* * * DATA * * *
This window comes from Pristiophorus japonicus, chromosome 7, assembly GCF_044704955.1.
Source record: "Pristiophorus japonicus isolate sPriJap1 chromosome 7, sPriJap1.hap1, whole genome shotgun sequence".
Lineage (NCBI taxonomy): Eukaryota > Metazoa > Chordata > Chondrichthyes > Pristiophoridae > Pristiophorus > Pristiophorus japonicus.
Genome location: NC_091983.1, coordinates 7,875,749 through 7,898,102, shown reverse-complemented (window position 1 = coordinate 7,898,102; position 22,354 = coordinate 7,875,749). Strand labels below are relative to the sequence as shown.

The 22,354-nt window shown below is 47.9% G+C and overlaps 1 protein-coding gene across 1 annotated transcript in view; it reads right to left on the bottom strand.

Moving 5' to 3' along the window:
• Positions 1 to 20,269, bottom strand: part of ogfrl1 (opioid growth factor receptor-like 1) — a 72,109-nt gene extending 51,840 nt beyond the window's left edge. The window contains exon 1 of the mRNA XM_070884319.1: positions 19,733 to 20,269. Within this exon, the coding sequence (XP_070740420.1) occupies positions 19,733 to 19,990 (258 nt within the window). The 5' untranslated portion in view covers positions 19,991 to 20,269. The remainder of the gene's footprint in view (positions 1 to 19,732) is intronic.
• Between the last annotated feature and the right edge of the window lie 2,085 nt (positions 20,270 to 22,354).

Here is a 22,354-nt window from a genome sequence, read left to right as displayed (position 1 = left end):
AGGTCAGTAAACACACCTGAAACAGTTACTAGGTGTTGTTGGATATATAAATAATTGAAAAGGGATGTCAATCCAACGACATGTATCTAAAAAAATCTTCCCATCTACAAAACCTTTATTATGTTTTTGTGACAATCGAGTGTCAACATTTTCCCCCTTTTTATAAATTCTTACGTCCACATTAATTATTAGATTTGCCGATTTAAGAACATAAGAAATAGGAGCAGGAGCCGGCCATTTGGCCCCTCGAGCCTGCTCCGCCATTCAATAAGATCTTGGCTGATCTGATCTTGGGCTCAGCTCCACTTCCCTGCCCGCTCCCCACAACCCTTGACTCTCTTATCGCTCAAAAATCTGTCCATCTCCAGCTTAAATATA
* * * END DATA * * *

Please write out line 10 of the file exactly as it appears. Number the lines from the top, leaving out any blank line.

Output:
AGGTCAGTAAACACACCTGAAACAGTTACTAGGTGTTGTTGGATATATAAATAATTGAAAAGGGATGTCAATCCAACGACATGTATCTAAAAAAATCTTCCCATCTACAAAACCTTTATTATGTTTTTGTGACAATCGAGTGTCAACATTTTCCCCCTTTTTATAAATTCTTACGTCCACATTAATTATTAGATTTGCCGATTTAAGAACATAAGAAATAGGAGCAGGAGCCGGCCATTTGGCCCCTCGAGCCTGCTCCGCCATTCAATAAGATCTTGGCTGATCTGATCTTGGGCTCAGCTCCACTTCCCTGCCCGCTCCCCACAACCCTTGACTCTCTTATCGCTCAAAAATCTGTCCATCTCCAGCTTAAATATA